Thursday, January 31, 2008

OC & PPC's

Some things to think about... :) These could be things to answer for your two weekly postings!

1. Suppose a retailer promotes his or her store by advertising a drawing for a "free car". Is this car free because the winner pays zero for it?

2. Attending college is expensive, time-consuming, difficult, and requires effot. Why do people decide to go to college?

3. Give one positive and one normative statement for the same topic.


Unfortunately, most problems for PPC"s involve drawing, which...is difficult on here.

Some links:

http://www.reffonomics.com/pp1.html an animated gif on the PPC. You'll see a lot from this guy.

AmosWEB - on PPC's -- http://www.amosweb.com/cgi-bin/awb_nav.pl?s=wpd&c=dsp&k=production+possibilities+curve



And...I think that's all I have tonight.

KM

19 comments:

Vicky said...

I'm going to comment about the college thing: People go to college because they want to learn things. It is an investment in human capital and improves your ability to maximize your utility! Plus, if your parents will pay for it, why not go? And people go to meet people, and get wasted and live away from mom and dad for a while, but to still have that security net.
And it doesn't have to be pure economics. I'm going to be a teacher, and I know it's probably going to be hard for me to find a job (even with a broadfield social studies and an english minor). But I'm doing it anyway. It's about the reward for helping kids, and it's what I want to do with my life.

savannahc said...

2) Like Vicky said, going to college helps improve your human capital. Although the immediate cost of college is tremendous, many people become trained in a specific area and are, in the end, better off than they would have been if they hadn't attended college. In other words, the explicit costs are high, but the things you gain from it are worth it. Although college is time consuming, for many people it is an important step to preparing them for independence. Many people would struggle were they to leave their house immediately after high school and try to make a living to support themselves. College gives them the time to slowly adjust to the responsibilities of independence. (which also probably makes you better off in the long run).
There are many other reasons people go to college, and like Vicky said, they aren't all about economics.

(p.s. while thinking about this question I was thinking about the idea that "people do things to make themselves better off" and how it is true, but not always in the way that economists tend to think of it is. better off doesn't necessarily mean earning more money. If someone has a strong desire to be liked and considered generous and thoughtful or just to get the wonderful feeling that they have just improved someone else's life, they will donate lots of money to charity, or spend their time volunteering, or take jobs that pay little, but help people. As mentioned in this, sometimes the "better off" involves feelings, not money, which is why (as with anything else) the whole idea of economics doesn't always work. Just a thought. Pardon the poor grammar and inappropriate lower case letters.)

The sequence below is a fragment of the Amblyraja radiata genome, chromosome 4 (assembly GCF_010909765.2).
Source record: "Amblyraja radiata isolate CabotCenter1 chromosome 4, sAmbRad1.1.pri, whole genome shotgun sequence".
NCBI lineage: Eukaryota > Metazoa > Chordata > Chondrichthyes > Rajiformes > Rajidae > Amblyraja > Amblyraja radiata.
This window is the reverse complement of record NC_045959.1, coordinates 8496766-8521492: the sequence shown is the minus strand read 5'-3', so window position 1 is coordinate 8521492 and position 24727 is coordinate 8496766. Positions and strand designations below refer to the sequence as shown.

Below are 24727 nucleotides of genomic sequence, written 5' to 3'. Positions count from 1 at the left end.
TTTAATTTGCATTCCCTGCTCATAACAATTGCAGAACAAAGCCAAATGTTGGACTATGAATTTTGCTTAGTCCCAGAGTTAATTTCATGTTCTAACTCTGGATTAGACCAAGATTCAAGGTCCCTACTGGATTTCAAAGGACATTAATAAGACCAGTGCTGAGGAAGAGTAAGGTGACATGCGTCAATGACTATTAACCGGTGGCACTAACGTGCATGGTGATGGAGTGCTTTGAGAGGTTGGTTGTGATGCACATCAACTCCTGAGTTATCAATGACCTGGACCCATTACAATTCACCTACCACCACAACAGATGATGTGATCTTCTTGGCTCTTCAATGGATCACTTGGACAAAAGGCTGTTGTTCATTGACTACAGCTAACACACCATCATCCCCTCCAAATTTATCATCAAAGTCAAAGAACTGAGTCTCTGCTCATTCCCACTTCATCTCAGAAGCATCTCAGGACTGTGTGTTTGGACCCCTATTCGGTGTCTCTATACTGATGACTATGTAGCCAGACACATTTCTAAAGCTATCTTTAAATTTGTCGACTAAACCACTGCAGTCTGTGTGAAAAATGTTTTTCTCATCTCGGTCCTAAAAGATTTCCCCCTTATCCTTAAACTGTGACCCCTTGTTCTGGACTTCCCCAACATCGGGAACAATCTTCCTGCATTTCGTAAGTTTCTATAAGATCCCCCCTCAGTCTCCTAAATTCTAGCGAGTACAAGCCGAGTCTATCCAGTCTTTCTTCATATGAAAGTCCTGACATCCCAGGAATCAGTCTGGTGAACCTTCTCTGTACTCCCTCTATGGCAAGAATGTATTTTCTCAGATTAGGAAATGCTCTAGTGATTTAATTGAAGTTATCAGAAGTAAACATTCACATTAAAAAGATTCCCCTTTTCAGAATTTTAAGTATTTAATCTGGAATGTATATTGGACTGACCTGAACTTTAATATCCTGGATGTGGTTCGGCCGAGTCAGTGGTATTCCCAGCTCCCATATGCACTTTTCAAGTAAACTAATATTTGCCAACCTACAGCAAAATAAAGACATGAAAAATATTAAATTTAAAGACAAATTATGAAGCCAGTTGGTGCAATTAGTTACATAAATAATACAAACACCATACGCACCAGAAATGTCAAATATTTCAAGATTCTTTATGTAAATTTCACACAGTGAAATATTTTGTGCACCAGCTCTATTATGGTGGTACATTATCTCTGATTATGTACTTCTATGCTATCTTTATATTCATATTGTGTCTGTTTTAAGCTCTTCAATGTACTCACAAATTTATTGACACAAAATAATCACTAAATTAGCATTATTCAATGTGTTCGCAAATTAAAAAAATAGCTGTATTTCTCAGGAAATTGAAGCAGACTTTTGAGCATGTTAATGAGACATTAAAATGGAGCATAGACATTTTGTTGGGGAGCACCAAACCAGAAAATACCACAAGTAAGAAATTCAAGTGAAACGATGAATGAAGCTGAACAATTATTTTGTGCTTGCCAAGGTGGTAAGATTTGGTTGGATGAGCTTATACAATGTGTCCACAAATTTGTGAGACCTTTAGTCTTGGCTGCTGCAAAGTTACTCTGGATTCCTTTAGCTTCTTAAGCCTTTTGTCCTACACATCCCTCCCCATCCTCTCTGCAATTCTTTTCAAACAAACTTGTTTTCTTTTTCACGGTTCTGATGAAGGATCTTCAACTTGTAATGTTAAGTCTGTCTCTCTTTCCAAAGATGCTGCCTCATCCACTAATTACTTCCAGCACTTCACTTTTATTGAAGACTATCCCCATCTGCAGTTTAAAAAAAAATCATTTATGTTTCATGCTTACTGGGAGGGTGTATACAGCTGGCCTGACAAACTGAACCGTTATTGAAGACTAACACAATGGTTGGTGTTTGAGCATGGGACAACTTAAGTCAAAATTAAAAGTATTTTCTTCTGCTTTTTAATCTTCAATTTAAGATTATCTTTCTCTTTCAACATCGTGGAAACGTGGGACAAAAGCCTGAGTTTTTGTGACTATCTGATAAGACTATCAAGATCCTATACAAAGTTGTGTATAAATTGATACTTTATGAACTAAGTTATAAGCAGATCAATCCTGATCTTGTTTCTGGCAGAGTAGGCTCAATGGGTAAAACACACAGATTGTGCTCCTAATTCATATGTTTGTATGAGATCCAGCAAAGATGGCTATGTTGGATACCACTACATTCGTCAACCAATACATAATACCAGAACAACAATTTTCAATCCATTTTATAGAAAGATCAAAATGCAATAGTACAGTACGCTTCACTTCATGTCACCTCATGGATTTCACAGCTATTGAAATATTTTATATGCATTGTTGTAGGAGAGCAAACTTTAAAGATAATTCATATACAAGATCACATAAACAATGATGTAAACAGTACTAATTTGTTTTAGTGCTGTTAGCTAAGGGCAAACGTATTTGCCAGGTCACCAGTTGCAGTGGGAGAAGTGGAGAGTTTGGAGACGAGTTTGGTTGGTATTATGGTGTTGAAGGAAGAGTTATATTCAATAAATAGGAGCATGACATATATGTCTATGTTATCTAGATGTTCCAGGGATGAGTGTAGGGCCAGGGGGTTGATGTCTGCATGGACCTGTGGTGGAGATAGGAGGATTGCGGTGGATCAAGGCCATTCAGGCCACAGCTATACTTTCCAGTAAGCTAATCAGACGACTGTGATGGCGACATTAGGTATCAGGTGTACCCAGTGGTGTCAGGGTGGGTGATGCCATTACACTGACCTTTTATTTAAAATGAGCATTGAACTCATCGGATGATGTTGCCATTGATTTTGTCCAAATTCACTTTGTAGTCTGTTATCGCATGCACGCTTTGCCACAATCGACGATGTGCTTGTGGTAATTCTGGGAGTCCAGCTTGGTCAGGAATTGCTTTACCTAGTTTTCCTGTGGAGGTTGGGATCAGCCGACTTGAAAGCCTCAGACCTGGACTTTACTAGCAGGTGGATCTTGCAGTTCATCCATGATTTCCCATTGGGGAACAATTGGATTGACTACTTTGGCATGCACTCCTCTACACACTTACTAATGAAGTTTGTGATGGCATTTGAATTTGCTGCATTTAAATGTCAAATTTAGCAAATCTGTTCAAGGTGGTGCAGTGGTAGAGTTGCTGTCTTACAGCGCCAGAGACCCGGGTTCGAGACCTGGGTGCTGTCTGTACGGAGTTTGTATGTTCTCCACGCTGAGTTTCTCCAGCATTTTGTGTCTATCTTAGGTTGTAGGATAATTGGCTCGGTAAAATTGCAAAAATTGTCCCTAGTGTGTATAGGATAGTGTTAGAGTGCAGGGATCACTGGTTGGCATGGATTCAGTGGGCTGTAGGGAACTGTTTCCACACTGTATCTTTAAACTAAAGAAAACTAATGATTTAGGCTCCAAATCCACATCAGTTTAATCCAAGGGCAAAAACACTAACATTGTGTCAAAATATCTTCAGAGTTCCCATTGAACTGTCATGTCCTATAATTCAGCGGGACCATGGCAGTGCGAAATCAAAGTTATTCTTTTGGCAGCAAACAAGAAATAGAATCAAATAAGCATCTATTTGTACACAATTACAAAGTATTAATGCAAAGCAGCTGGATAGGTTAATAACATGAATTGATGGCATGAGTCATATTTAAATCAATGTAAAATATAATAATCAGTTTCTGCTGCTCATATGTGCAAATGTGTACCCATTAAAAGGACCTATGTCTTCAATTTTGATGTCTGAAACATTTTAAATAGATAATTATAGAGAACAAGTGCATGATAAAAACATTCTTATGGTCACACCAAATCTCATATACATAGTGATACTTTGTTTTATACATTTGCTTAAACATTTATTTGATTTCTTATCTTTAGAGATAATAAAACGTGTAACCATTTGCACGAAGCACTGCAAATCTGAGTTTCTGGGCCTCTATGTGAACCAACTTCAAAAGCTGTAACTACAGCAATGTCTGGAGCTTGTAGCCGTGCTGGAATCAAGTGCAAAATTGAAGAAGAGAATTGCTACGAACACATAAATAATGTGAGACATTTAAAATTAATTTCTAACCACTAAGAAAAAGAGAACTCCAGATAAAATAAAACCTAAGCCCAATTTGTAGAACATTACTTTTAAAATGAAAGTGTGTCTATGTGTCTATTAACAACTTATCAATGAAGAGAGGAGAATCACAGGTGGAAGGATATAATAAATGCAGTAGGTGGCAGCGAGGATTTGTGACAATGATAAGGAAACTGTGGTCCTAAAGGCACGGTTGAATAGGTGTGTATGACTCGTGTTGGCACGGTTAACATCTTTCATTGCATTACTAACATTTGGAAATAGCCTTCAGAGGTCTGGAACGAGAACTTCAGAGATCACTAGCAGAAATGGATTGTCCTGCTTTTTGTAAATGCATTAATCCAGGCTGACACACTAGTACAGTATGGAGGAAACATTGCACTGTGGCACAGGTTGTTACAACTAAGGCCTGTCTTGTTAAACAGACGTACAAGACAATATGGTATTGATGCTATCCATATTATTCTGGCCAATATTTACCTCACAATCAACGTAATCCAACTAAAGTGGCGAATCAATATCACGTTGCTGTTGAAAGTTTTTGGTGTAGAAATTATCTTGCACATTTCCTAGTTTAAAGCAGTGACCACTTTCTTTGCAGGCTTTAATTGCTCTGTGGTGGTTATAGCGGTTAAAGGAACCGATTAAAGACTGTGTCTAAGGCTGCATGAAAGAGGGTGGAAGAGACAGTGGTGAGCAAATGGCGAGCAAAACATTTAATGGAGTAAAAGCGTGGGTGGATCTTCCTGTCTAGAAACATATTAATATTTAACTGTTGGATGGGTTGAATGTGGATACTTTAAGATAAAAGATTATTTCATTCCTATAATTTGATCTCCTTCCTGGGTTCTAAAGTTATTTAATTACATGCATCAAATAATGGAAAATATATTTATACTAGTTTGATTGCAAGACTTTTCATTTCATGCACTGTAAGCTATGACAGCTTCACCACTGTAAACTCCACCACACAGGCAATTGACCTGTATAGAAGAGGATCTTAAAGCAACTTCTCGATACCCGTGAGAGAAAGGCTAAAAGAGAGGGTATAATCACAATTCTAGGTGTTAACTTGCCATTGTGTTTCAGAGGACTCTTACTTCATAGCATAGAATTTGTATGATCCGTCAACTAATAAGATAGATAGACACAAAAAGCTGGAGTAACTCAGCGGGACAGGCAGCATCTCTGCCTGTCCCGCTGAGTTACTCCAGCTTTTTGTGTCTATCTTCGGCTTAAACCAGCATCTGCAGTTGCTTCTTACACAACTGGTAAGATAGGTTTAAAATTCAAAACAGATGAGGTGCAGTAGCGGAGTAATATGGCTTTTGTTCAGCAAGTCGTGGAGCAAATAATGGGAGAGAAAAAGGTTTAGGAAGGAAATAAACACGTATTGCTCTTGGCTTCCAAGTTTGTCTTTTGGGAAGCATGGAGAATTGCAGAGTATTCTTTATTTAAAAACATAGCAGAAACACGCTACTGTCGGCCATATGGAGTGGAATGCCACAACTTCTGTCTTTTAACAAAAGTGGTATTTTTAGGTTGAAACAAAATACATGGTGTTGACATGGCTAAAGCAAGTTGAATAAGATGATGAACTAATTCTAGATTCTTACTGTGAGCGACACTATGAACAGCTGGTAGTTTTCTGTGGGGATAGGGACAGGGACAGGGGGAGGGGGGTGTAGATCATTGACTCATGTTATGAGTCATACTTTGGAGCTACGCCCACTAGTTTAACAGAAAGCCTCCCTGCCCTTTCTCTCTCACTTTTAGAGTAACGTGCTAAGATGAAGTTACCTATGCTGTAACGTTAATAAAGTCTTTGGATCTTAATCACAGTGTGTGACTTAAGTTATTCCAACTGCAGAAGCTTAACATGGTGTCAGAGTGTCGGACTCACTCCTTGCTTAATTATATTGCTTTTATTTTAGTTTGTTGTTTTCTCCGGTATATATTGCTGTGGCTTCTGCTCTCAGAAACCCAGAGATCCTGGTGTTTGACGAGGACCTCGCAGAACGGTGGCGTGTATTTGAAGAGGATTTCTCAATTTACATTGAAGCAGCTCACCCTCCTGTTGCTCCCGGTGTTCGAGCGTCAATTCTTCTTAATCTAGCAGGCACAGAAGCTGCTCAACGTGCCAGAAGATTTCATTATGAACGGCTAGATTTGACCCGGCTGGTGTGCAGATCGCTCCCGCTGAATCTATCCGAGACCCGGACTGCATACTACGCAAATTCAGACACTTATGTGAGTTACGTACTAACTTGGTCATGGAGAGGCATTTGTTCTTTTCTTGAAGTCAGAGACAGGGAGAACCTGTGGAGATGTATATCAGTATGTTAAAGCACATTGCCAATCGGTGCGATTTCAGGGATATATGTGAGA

KM said...

The economics of a decision don't have to be about money. In fact, most of the time, they are not.

You (everyone) constantly makes decisions based on marginal analysis. What will I get out of this? vs. What will it cost me? regardless of whether that cost is implicit or explicit. I could be...washing dishes, finishing cleaning the living room, working down in the studio, grading papers, or sleeping right now. My benefit to coming here instead is: not having to do the dishes (ugh), seeing how my students are doing with any studying they may have taken the time for, and ...well, there are more. Costs? All those things.

Sleep comes to mind the most right now. I'm old. How sad is it, 10:30 on a Saturday, and all I can think is...why am I not in bed? :)

Vicky said: "And it doesn't have to be pure economics. I'm going to be a teacher, and I know it's probably going to be hard for me to find a job (even with a broadfield social studies and an english minor). But I'm doing it anyway. It's about the reward for helping kids, and it's what I want to do with my life."

That's the lovelies of it all. We make those decisions, regardless of how irrational it might seem, because of the thinking at the margin that we all do. For Vicky, the benefit outweighs the cost - or she wouldn't do it.

This can apply to anything in life - studying, which college to attend, whether to get a job after school...drug use, sex outside of marriage, whether or not to cheat on your income taxes, where to fly on vacation...

btw - there's always jobs in Social Studies. The question is - can you set yourself apart from the other candidates well enough to get the job? Another thing that's true in any situation where you have many people vying for the same thing.

What makes you unique?

Lydia said...

2. Attending college is expensive, time-consuming, difficult, and requires effot. Why do people decide to go to college?